31 Days of Horror Movies | Day Twenty: Evil Dead

Sam Raimi is a man who understands horror movies. He’s more than someone on the inside of the business who understands what sells in horror, he’s a fan of horror who understands what he likes about it. That’s important and it has resulted in his bringing a few memorable horror gems to our attention over the years.

It’s that mentality and attention to detail that makes tonight’s feature, Sam Raimi’s first feature length film, so twisted and wonderful. I give you, The Evil Dead


Year Released: 1981
Written By: Sam Raimi
Directed By: Sam Raimi
Starring: Bruce Campbell, Ellen Sandweiss, Betsy Baker


When Ash Williams and his friends go to a secluded cabin in the woods to celebrate Spring Break, they stumble across an odd book and a tape recorder. Upon listening to the message on the tape recorder, a voice reading incantations from the book, a plague of demons is summoned to the cabin.

Ash, Linda, Cheryl, and Scotty find themselves locked in a struggle to survive the most hellish night of their lives, as they face a horde of pure evil.


The Evil Dead was one of the first movies to really merge horror and comedy in a really unique way. While An American Werewolf in London was the mainstream version of this, meaning one where the horror and the comedy were both mixed quite well and was something a wider audience could hold interest in, The Evil Dead was the underground favorite. It didn’t do well theatrically, but as I’m sure you’re well aware of if you’re reading this, it has gone on to achieve legendary cult status. I don’t think I go more than a few months at a time without watching at least one of the Evil Dead films (there were two sequels to follow, Evil Dead II: Dead by Dawn and Army of Darkness).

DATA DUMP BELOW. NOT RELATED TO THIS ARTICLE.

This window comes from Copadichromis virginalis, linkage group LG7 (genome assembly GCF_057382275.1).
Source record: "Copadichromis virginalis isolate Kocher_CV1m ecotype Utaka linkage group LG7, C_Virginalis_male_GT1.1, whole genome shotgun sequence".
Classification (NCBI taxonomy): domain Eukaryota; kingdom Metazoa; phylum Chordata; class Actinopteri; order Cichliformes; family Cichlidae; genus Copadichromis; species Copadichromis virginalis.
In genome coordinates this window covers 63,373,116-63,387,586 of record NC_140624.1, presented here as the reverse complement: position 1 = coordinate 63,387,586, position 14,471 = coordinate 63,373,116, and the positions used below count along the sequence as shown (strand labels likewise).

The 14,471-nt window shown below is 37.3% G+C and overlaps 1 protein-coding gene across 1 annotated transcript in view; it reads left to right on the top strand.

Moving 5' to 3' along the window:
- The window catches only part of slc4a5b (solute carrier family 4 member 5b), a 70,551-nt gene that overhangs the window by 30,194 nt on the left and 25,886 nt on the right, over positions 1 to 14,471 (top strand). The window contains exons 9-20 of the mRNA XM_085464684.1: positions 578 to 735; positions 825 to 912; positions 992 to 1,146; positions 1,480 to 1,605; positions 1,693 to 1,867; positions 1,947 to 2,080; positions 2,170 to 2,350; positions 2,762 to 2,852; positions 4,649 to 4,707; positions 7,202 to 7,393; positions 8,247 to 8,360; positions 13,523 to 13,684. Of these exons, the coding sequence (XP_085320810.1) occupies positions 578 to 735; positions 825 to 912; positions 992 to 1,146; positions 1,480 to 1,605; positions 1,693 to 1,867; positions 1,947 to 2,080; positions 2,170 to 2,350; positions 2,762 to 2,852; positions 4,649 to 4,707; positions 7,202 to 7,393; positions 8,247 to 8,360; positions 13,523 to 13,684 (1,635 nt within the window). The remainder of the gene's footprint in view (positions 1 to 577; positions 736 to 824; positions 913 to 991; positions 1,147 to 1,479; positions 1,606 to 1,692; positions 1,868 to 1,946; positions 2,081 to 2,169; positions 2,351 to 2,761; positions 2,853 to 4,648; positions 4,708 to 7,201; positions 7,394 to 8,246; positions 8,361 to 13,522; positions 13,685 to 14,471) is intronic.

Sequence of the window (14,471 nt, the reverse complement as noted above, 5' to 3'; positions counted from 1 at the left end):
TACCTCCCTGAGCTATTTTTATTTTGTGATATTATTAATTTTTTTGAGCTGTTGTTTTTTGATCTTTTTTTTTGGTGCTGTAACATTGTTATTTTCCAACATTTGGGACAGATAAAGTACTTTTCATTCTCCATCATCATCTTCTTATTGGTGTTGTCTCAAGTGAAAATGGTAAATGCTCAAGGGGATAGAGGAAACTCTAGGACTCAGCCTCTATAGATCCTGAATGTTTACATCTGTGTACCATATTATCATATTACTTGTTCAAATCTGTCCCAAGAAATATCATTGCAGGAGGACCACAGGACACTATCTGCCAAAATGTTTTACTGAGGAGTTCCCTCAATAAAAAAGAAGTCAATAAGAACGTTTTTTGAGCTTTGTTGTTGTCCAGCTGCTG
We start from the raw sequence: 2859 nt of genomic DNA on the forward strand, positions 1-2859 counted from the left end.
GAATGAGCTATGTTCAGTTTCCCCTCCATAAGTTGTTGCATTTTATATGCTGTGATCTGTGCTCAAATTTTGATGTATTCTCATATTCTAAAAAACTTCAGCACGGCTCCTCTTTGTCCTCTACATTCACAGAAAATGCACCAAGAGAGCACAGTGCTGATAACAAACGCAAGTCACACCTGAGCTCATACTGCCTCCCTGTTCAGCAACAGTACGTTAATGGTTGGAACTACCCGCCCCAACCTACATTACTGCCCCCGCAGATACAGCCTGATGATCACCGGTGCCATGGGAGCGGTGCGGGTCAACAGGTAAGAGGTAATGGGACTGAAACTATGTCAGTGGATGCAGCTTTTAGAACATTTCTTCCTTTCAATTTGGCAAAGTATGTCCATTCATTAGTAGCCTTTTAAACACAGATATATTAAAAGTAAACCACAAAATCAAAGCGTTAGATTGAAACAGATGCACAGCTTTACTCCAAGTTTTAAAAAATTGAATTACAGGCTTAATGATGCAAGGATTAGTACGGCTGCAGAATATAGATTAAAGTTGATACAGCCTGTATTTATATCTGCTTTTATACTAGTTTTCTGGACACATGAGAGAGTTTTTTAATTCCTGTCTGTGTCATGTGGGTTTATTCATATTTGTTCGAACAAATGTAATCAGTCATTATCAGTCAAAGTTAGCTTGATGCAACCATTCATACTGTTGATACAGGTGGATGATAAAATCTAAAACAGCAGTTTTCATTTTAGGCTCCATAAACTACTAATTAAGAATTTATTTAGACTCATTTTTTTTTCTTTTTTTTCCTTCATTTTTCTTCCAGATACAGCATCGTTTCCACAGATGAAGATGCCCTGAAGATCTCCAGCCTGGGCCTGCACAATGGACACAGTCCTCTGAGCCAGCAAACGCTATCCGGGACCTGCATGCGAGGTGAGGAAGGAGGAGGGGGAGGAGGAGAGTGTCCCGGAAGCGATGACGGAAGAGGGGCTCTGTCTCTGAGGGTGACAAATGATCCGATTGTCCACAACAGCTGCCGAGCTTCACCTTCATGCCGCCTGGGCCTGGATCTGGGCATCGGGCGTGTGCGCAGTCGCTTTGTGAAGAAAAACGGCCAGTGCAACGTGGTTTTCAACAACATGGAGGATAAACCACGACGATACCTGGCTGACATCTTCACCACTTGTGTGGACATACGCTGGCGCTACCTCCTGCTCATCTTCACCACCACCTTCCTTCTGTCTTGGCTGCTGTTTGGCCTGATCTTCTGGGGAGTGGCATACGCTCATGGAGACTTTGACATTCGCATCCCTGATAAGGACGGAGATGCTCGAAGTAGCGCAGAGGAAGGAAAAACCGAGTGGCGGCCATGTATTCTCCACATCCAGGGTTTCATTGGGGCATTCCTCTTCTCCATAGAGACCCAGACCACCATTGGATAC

I’m not even going to bother breaking it down as I have in the other reviews, because this movie is a culmination of a labor of love on Raimi’s part and would not be nearly as memorable if not for the amalgam of circumstances that are within it. The writing, the direction, the effects, the acting, the music. All of these elements are over the top in the best possible way and all of those elements come together to make a truly masterful piece of horror/dark humor/what ever else you would call this film.

It’s just… I love it so much.

Should You See It:

It’s The Evil Dead. Of course you should see it. Although I will say, it probably lacks something if your first viewing is not on a “well-loved” VHS tape and a VCR with shoddy tracking.


Published by Rob Kaas

Biographical information? I was born 37 years ago. I've lived a little here and there since then. I do not look forward to death. Biographical enough for you?

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